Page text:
This probably sounds horribly cheesy or something (not quite sure what the correct mot du jour is), but suffice it to say that I had a truly awful time in my 20s and more in my early 30s while my mother and father and sister died of cancer in succession. The result is that now I appreciate the good times like there's no tomorrow.

Thursday, December 02, 2004

The trouble with Dmitry

....I'm being forced to rethink my fairly grim dislike of Shostakovich symphonies in the light of a stunning performance of the 'Leningrad' last night by the WDR Orchestra from Cologne, conducted by Semyon Bychkov. I still think the slow movement goes on too long, but I was on the edge of my seat for much of the rest. Bychkov brought out many aspects of the music that were conspicuous by their absence last time I heard it. It had heart. It had soul. It had some of that sardonic humour that I find the most appealing quality in Shostakovich.

So I guess my trouble with Dmitry is not the composer's fault after all. It is actually Kurt Masur's. I never sit through one of these mammoth symphonies unless I absolutely have to - and when I do have to, it tends to be because Masur is conducting Tom & co! To our own dear maestro, it is all desperately serious and gloomy and scarey. Bychkov showed that within the gloom, there can still be fun.

Impressed too with the WDR Orchestra, which is extremely consistent: every section is as good as every other, without any weak links; the ensemble in the strings is fantastic; and they all gave the piece everything they've got. They sound - intriguingly - like an orchestra that is decently paid, well fed and rested and thoroughly rehearsed; and that played all the better for it. Some mystique in the UK says that you can't pay musicians a good living wage, let them get enough food and sleep or enable them to rehearse any symphony for more than three sessions, because somehow the end result won't be exciting enough if they don't live on a personal knife edge. What utter BOL****S. Thanks to WDR for proving otherwise.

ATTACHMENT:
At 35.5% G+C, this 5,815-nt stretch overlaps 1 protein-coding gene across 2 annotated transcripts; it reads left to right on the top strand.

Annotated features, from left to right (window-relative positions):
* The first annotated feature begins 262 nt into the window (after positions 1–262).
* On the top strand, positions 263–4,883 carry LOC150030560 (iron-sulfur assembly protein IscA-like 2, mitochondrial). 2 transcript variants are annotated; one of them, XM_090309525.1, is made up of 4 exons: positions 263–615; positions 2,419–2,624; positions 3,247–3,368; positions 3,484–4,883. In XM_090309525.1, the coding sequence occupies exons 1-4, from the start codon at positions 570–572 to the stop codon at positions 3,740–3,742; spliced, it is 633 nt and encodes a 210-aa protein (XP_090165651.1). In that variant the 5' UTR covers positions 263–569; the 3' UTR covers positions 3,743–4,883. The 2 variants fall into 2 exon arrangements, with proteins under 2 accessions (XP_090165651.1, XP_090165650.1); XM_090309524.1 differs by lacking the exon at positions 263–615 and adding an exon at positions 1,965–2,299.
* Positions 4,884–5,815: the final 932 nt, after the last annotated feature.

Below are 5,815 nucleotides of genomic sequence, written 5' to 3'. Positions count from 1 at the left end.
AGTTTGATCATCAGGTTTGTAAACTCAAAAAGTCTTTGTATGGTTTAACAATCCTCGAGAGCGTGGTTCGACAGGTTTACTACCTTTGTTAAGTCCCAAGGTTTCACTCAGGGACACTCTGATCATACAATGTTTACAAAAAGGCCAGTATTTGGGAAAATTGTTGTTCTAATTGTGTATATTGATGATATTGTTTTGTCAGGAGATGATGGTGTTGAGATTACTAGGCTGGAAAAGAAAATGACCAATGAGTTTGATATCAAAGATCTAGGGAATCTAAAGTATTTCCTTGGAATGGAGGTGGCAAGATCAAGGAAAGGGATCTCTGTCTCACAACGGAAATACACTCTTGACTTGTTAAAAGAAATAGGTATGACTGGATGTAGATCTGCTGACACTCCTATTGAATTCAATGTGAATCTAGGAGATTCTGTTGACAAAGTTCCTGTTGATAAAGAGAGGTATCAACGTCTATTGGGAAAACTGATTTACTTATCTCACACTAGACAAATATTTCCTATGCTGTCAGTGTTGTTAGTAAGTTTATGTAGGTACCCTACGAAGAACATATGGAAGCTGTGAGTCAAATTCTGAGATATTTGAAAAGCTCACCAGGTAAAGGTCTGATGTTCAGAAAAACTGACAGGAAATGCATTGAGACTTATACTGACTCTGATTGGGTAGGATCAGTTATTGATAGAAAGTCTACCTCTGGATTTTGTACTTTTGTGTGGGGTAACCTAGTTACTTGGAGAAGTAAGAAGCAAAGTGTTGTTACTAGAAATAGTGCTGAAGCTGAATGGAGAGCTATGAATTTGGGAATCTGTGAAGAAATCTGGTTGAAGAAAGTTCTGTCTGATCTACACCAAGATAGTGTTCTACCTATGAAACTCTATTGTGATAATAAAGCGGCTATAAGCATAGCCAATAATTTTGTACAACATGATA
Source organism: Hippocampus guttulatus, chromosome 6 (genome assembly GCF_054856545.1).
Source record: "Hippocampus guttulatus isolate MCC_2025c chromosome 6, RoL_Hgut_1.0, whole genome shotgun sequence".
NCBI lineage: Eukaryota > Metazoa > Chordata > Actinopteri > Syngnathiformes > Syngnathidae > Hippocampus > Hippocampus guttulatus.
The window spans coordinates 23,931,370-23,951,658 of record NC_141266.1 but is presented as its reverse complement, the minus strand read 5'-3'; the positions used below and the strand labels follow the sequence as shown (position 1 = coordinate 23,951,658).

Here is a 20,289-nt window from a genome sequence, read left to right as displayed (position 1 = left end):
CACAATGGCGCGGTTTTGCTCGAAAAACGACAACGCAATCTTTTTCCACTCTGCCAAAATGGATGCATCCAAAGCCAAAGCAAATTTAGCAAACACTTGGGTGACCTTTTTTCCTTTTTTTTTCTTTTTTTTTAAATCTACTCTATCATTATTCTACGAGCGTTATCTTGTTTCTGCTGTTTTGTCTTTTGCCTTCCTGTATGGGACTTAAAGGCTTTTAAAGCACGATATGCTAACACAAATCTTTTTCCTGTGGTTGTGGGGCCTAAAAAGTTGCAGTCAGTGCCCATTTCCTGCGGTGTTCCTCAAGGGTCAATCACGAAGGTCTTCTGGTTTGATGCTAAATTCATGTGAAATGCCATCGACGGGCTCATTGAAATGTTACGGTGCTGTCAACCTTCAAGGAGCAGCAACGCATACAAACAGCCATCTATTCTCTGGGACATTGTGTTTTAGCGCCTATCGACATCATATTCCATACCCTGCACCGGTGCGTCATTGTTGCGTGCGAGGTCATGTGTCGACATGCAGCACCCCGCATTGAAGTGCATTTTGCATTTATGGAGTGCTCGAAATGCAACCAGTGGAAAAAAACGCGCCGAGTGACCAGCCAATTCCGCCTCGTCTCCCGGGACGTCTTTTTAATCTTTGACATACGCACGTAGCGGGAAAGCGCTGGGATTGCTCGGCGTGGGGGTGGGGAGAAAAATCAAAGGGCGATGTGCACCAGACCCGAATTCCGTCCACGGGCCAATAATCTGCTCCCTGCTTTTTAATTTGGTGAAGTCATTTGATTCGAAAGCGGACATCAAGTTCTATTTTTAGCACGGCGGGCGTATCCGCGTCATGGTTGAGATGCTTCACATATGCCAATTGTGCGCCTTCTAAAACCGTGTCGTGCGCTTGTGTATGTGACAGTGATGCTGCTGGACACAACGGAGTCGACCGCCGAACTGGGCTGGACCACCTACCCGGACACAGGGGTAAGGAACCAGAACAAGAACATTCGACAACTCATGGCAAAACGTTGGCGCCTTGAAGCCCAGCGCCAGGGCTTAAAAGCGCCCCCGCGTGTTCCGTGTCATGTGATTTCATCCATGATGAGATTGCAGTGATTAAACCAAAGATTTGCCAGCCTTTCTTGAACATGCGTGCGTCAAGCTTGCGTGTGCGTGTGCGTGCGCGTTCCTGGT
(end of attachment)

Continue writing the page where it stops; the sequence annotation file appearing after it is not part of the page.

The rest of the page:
And they were providing sausages backstage for the players. Seriously.

Wednesday, December 01, 2004

The sound of genius

To the Royal Opera House last night for Don Pasquale, with Juan Diego Florez as Ernesto. The production is by Jonathan Miller. The critics have been a bit sniffy about it. But when Florez opens his mouth, you stop caring about anything else.

I don't believe I've ever heard a voice like this before, and I've heard a few good ones. It is so pure, so 'true', so focused; the sound is powerful, but the phrasing so musical and so filled with expressive intelligence that it makes most other big-time tenors (such as they are) seem crass by comparison. It's like the sound of Heifetz playing the violin in many respects and the effect is the same: you can do nothing but submit in astonishment and gratitude that such a thing exists on this planet and you have been lucky enough to encounter it. If we have a Caruso, this guy is it. He's good-looking too, but with sounds like this, one might not care if he wasn't (and his costume & make-up for this 18th-century-styled production made as little of those looks as it possibly could). And heavens, he's only 31 - where does he go from here?